Cookdown is one of the most important concepts in MP authoring when considering the performance impact of workflows. A great summary of OpsMgr cookdown can be found here. In effect, the cookdown process looks for modules with identical configurations (including input parameters) and replaces the multiple executions of redundant modules with a single execution. So, if one wanted to monitor and collect historical data on the inbound and outbound percent utilization and Mb/s throughput of an SNMP network interface, a scheduler and SNMP Probe (with VarBinds defined to retrieve the in and out octets counters for the interface) could be configured. As long as each of the rules and monitors provided the same input parameters to these modules for each interface, the scheduler and SNMP probe would only execute once per interval per interface. Taking this a step further, the SNMP probe could be configured to gather all SNMP values for objects to monitor in the IFTable for this interface (e.g. Admin Status, Oper Status, In Errors, Out Errors), and these values could be used in even more rules and monitors. The one big catch here is that the SNMP Probe module stops processing SNMP VarBind’s once it hits an error. So, it’s typically not a good idea to mix SNMP VarBinds for objects that may not be implemented on some agents with OIDS that would be implemented on all agents.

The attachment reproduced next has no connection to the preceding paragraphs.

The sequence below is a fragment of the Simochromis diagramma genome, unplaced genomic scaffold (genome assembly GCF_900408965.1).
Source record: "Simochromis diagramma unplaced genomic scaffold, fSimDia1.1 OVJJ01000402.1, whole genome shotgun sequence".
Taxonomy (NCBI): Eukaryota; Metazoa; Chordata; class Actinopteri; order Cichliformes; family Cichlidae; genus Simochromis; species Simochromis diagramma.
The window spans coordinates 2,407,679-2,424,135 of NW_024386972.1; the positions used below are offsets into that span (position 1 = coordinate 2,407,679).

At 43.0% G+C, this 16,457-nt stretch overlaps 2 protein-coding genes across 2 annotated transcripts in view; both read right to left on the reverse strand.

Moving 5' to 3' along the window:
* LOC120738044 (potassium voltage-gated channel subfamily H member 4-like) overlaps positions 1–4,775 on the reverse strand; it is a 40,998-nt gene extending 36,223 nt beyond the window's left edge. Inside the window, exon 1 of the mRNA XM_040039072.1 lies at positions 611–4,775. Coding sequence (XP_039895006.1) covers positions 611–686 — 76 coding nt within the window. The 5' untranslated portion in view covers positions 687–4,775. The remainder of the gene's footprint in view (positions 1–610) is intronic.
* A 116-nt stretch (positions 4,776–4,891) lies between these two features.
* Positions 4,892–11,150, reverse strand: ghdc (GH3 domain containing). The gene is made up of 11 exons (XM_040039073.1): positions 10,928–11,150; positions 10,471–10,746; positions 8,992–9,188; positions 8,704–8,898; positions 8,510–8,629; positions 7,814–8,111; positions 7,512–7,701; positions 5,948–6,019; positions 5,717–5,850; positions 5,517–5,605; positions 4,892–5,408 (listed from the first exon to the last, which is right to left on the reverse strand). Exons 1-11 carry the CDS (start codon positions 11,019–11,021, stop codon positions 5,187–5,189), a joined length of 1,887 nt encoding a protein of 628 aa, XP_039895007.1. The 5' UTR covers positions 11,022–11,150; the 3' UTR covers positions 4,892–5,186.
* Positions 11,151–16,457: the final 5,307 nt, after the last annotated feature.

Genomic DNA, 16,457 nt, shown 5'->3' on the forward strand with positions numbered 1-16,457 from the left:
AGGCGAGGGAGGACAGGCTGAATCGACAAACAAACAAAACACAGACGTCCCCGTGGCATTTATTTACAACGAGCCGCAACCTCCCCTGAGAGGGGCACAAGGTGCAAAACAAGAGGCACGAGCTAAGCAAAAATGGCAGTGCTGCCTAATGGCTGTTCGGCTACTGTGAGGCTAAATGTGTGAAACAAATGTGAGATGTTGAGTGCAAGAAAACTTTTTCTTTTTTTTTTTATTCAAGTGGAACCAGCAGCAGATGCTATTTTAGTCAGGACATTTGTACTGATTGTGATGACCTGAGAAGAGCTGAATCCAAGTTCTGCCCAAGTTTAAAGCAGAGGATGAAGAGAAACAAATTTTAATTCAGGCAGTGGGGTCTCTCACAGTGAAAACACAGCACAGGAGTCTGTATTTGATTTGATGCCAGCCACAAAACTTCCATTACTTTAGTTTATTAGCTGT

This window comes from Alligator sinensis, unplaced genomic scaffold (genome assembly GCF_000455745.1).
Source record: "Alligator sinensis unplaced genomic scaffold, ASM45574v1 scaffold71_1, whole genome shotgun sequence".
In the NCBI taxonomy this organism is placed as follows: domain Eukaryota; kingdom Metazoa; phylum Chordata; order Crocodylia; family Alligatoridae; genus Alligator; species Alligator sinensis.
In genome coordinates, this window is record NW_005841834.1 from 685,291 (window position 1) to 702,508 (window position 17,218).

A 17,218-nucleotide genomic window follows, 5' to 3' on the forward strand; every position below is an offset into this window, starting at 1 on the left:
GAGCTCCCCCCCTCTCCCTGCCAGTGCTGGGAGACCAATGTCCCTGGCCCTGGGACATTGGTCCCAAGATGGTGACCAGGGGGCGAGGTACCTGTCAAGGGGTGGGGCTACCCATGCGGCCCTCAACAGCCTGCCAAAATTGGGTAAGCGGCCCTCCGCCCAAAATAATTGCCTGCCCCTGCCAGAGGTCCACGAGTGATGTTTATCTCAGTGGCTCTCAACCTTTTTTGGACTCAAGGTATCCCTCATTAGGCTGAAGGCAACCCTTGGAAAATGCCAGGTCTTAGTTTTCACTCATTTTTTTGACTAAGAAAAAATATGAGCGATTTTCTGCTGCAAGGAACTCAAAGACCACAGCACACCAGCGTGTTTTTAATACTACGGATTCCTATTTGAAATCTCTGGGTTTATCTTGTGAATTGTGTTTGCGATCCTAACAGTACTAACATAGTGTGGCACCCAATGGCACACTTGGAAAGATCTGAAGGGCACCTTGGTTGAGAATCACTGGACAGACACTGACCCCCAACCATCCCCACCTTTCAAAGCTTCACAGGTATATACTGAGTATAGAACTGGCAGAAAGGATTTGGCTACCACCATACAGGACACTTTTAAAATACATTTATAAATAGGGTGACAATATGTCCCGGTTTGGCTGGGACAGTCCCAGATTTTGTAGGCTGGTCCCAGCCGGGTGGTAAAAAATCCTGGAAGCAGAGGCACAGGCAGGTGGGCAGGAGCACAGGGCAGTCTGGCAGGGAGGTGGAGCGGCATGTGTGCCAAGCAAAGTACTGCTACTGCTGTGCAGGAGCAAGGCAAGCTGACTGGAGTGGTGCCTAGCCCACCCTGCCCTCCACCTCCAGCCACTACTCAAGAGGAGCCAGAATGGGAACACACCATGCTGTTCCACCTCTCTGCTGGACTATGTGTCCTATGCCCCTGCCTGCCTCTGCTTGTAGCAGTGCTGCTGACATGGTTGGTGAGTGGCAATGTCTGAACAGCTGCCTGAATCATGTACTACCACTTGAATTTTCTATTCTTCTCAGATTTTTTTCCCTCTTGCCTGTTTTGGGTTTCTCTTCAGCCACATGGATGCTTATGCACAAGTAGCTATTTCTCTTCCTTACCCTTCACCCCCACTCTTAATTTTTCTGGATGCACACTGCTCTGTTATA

Workflow Scheduling

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Introducing the xSNMP Management Pack Suite


Over the past several weeks, I’ve been hard at work on some new SNMP management packs for Operations Manager 2007 R2, to replace the Cisco SNMP MP and extend similar functionality to a wide range of SNMP-enabled devices.   In the next few posts, I hope to describe some of the design and development considerations related to these Management Packs, which I am calling the xSNMP Management Pack Suite.   For this post, I hope to give a basic overview of the development effort and resulting management packs.

As I was working on some feature enhancements to the Cisco SNMP Management Pack, and following some really great discussions with others on potential improvements,  I concluded that a more efficient and effective design could be realized by aligning the management pack structure along the lines of the SNMP standard itself.   To expound on this point, much of the monitoring in the Cisco MP is not specific to Cisco devices, but rather, mostly common to all SNMP devices.   The SNMP standard defines a hierarchical set of standard MIBs, and a hierarchical implementation of vendor-specific MIBS, with consideration to the elimination of  redundancy.   I tried to loosely adapt this model in the xSNMP MP architecture.   The first of the MP’s, and the one that all of the others depend on, is the root xSNMP Management Pack.   This management pack has a few functions:

  1. It performs the base discovery of SNMP devices (the discovery is targeted to the  SNMP Network Device class)
  2. It implements monitoring of the SNMP v1/v2 objects for discovered devices and interfaces
  3.  It provides a set of standardized and reusable data sources for use in dependent management packs